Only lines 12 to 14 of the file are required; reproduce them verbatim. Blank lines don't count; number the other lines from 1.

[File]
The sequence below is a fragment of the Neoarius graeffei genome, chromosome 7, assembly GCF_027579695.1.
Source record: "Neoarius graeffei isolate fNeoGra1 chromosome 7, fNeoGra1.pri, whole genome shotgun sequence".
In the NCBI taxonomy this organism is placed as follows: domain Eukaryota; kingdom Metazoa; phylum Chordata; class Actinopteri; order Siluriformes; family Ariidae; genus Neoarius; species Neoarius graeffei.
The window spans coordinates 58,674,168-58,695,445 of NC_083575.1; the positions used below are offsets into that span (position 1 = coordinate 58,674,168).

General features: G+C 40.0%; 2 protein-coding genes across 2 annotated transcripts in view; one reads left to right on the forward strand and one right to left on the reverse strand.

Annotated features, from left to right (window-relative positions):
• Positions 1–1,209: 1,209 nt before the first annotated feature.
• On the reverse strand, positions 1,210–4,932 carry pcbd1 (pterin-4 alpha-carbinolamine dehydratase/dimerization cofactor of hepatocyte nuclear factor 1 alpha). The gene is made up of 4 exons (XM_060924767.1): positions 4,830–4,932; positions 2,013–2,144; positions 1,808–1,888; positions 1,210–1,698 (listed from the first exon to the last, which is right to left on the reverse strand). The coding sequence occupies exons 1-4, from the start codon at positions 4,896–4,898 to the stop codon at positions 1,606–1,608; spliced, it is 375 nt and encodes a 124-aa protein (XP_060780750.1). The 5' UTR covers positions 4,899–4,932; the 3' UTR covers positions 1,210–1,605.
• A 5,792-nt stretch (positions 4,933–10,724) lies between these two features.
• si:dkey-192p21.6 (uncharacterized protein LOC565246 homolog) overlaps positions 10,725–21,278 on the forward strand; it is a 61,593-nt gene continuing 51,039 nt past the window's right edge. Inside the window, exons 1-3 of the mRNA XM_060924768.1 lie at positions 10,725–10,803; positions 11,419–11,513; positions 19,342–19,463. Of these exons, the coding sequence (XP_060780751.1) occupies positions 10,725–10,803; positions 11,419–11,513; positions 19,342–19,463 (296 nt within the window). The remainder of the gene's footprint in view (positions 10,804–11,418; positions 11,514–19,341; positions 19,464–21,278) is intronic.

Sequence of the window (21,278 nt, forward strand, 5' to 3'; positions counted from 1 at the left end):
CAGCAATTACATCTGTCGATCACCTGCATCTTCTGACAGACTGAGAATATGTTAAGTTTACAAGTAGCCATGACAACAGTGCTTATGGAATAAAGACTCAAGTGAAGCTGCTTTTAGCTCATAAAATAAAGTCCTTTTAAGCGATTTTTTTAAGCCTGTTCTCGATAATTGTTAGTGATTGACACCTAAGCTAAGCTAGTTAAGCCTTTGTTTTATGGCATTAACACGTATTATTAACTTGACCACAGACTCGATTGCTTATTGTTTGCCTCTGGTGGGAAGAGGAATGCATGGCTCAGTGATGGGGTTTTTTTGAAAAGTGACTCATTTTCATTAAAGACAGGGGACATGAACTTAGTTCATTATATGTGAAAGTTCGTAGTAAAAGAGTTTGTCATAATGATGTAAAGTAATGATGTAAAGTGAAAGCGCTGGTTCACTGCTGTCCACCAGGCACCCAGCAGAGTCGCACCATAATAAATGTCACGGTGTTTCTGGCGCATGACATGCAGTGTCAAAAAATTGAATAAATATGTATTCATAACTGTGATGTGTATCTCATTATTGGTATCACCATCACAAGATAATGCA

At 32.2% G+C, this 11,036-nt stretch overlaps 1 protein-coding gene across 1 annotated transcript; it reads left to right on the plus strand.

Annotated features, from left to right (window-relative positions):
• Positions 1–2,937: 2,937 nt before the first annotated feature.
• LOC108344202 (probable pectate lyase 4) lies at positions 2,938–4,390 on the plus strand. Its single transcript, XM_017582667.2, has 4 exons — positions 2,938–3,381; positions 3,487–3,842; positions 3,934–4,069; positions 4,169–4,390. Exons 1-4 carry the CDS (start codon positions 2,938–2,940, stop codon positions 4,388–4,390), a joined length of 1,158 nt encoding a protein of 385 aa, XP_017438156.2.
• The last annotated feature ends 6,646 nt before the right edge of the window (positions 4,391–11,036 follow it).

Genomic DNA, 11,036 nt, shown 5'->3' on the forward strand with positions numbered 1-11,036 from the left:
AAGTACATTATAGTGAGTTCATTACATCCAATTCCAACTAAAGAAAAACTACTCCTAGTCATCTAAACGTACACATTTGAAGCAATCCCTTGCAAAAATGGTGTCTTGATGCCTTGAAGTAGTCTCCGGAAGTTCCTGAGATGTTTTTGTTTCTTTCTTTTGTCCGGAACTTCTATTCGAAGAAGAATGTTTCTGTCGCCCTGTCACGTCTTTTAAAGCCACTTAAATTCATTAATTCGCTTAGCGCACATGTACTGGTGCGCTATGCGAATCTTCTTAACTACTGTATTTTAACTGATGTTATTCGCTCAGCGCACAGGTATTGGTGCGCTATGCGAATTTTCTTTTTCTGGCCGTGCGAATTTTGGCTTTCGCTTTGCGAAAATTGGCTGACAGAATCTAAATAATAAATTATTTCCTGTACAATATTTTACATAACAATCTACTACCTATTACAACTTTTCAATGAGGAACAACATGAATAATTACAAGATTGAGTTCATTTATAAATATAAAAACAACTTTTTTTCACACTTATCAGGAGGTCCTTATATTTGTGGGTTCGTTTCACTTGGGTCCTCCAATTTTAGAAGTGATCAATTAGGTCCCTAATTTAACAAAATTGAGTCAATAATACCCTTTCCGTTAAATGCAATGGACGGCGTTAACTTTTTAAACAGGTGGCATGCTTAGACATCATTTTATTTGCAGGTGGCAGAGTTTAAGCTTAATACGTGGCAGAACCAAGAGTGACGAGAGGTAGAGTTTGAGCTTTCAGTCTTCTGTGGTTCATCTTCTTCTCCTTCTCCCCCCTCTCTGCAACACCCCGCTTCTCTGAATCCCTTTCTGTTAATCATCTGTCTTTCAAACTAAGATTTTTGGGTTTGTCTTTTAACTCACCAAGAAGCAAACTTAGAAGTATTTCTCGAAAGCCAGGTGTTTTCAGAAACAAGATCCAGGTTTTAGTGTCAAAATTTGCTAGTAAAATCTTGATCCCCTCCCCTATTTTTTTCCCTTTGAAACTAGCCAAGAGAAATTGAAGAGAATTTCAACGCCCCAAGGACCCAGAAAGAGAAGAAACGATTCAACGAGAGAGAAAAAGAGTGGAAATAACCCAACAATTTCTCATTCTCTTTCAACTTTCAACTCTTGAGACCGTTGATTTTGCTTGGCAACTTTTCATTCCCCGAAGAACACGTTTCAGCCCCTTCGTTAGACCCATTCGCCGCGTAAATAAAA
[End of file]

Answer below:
CAGCAATTACATCTGTCGATCACCTGCATCTTCTGACAGACTGAGAATATGTTAAGTTTACAAGTAGCCATGACAACAGTGCTTATGGAATAAAGACTCAAGTGAAGCTGCTTTTAGCTCATAAAATAAAGTCCTTTTAAGCGATTTTTTTAAGCCTGTTCTCGATAATTGTTAGTGATTGACACCTAAGCTAAGCTAGTTAAGCCTTTGTTTTATGGCATTAACACGTATTATTAACTTGACCACAGACTCGATTGCTTATTGTTTGCCTCTGGTGGGAAGAGGAATGCATGGCTCAGTGATGGGGTTTTTTTGAAAAGTGACTCATTTTCATTAAAGACAGGGGACATGAACTTAGTTCATTATATGTGAAAGTTCGTAGTAAAAGAGTTTGTCATAATGATGTAAAGTAATGATGTAAAGTGAAAGCGCTGGTTCACTGCTGTCCACCAGGCACCCAGCAGAGTCGCACCATAATAAATGTCACGGTGTTTCTGGCGCATGACATGCAGTGTCAAAAAATTGAATAAATATGTATTCATAACTGTGATGTGTATCTCATTATTGGTATCACCATCACAAGATAATGCA

At 32.2% G+C, this 11,036-nt stretch overlaps 1 protein-coding gene across 1 annotated transcript; it reads left to right on the plus strand.

Annotated features, from left to right (window-relative positions):